Marketing Blasphemy: Don’t Use Your Logo?

Google famously broke the rules about brand logo use.

Logo Branding MarketingWhile their maverick approach has paid off, general best practice guidelines are still relevant.  Consistent logo use across marketing communications is one.

Another best practice is making sure you have contextual appreciation and a corresponding usage plan.  Unfortunately, when that fails, the outcome is lousy communication.

For example, take the billboard that’s impossible to absorb at 65 miles per hour. The creative probably looked great on the computer, where the approver had time to take it all in at close range.  But not on the interstate highway.

Another example is retail signage.  Whether designed to be read from a fast-moving vehicle or just at a distance in the parking lot, the same principle applies: the communication must register quickly.

Of course, maybe the logo itself needs some design improvements.


Graphic credit: Olive Tree Marketplace website.

Graphic credit: Olive Tree Marketplace website.

Which leads me to the Olive Tree Marketplace, soon to open its second store in Denville, NJ.

The self-described “perfect hybrid of gourmet meets grocer” seems to offer an exciting food shopper experience:

“Our name was derived from all the healthy and natural ingredients we sell in our market and the inspired gourmet food we prepare with Italian, French, Middle Eastern, and Mediterranean influences.  Our complete line of natural, organic and gluten-free products along with our extensive deli, baked goods, gourmet prepared food, fresh seafood departments and chef-made gourmet catering is combined with everything you’d find in your conventional market.”

Great.  I know what to expect and will visit.  But what about the thousands of cars passing by on the 50 mph state highway every day?  Will they be able to take note of the name and follow-up like me?

Not likely.  Here’s the temporary sign on the main shopping center stanchion. You can’t read the logo driving by — nor via full-zoom on my smartphone camera.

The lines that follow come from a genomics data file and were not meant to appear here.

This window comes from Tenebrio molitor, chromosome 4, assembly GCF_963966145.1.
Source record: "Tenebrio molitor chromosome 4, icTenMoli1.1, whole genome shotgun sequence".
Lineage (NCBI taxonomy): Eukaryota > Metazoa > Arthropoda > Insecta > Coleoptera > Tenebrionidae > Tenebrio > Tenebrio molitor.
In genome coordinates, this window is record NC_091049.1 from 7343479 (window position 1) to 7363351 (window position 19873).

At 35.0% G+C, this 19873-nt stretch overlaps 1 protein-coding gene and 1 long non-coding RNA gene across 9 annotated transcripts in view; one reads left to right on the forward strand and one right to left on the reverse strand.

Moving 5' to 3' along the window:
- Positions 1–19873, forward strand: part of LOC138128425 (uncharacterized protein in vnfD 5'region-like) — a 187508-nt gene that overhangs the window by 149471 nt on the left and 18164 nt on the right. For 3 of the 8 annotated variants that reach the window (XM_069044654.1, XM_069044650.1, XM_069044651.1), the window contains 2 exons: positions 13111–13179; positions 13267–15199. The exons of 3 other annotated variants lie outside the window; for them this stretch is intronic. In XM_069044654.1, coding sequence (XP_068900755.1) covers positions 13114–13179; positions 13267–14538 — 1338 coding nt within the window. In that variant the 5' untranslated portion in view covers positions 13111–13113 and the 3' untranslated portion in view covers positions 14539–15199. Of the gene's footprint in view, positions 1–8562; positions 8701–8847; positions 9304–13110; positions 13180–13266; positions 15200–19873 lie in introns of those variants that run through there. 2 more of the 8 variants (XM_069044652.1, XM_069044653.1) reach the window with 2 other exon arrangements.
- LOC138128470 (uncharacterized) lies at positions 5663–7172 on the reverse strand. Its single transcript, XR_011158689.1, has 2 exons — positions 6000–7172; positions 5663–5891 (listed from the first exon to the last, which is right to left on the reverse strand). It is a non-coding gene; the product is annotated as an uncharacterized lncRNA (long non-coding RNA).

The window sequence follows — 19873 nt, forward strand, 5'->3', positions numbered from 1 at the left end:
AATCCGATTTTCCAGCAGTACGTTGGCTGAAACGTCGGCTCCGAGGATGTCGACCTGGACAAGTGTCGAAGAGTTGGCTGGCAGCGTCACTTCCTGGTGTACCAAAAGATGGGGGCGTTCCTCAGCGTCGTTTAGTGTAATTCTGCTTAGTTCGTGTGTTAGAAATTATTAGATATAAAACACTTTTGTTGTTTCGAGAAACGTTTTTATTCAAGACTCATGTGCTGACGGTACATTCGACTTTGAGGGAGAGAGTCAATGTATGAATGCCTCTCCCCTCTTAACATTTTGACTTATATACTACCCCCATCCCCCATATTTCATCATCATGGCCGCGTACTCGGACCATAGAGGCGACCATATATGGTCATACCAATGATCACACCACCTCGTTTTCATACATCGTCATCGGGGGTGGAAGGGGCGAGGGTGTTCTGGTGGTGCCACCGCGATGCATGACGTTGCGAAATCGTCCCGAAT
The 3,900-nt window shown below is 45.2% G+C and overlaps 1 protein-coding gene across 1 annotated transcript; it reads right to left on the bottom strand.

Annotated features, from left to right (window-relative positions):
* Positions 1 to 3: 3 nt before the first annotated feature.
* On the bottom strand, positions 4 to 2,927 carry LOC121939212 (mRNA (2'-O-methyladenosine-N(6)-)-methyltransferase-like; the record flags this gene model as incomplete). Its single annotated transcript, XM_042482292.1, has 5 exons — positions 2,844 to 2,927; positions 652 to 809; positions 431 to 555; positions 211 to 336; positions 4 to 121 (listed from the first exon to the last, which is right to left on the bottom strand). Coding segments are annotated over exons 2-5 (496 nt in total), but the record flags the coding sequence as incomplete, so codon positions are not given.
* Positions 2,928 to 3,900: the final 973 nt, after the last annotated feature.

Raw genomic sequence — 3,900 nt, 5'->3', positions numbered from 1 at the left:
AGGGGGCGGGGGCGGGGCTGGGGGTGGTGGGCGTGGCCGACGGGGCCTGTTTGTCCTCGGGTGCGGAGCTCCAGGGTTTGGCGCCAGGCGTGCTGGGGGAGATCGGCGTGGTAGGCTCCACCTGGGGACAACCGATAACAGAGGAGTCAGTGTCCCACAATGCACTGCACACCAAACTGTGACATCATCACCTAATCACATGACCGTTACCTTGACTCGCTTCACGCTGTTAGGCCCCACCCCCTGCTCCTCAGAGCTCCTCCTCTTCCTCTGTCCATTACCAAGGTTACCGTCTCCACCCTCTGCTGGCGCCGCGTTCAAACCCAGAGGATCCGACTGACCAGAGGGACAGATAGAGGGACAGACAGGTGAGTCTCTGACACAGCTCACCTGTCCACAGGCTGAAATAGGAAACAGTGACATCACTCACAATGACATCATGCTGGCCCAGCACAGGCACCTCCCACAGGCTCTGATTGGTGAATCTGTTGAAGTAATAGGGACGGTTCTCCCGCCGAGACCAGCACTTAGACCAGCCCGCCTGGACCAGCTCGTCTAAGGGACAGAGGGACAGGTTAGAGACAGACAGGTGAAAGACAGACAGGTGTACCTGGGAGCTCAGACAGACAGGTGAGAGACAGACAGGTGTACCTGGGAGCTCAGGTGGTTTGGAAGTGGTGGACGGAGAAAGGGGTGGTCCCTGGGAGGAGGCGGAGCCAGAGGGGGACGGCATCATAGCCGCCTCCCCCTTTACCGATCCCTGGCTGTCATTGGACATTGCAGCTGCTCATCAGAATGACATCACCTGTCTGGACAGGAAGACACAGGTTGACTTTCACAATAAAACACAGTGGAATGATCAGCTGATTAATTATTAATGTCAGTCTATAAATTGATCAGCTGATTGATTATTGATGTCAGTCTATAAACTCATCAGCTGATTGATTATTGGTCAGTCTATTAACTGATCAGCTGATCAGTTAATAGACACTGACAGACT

Denville Commons shopping center - Denville, NJ. August 10, 2015. Credit: Harvey Chimoff.

Denville Commons shopping center – Denville, NJ. August 10, 2015. Credit: Harvey Chimoff.

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BoltBus Provides A Branding Ticket To Ride

Advertising Age magazine just named BoltBus one of “America’s Hottest Brands.”

Not knowing who this company was or why it was so hot, I had to investigate.

First, some background.  In March 2008, BoltBus was launched in the Northeast United States, and currently operates roundtrip service to New York City or Washington, D.C. via four markets:  New York City, Boston, Philadelphia (including Cherry Hill, NJ) and Washington, D.C. (including Greenbelt, MD).  BoltBus, headquartered in Secaucus, N.J., is a division of Greyhound Lines, Inc., operated in affiliation with Peter Pan Bus Lines.

Apparently, Greyhound’s objective was to target urban professionals, college students and commuters traveling on the popular Northeast corridor, and to penetrate a segment of the market known as “Chinatown buses” (provide curbside service from one city’s Chinatown district to another).

Here’s what’s interesting about BoltBus from a marketing perspective:

  • In order to jettison any Greyhound “baggage” that might prevent the success of the new enterprise, the company created a new brand;
  • To reduce operating costs associated with being located in city bus terminals (building and labor overhead), BoltBus adopted a curbside pick-up service model.  In other words, the bus stops at designated street locations similar to intra-city bus service;
  • BoltBus offers free wireless internet access and seat-back electrical outlets, perfect for today’s connected travelers, plus extra leg room;
  • BoltBus has a unique pricing scheme, in which seats start as low as $1 and then are priced according to demand;
  • You can order your tickets in advance on-line, or buy them right at the bus;
  • There’s a frequent traveler, loyalty program.

Greyhound used California ad agency Butler Shine Stern & Partners to help create the new BoltBus brand.  For the marketing launch, BoltBus worked with key, urban bloggers and utilized media relations outreach to create awareness and demand.

Headline

Brand extension is over-used.  Don’t be afraid to create a new brand if your new product or service has a different target and positioning. Yes, it’s more expensive to launch a new brand than to piggy-back on the current brand, but the idea is to be successful and win in the market, not to save money.  Remember to make sure you fully evaluate branding options when you start your next new product development project.

Harvey Chimoff is a hands-on marketing leader and business-wide collaborator who builds marketing capabilities in B2B/B2C organizations that drive customer success.

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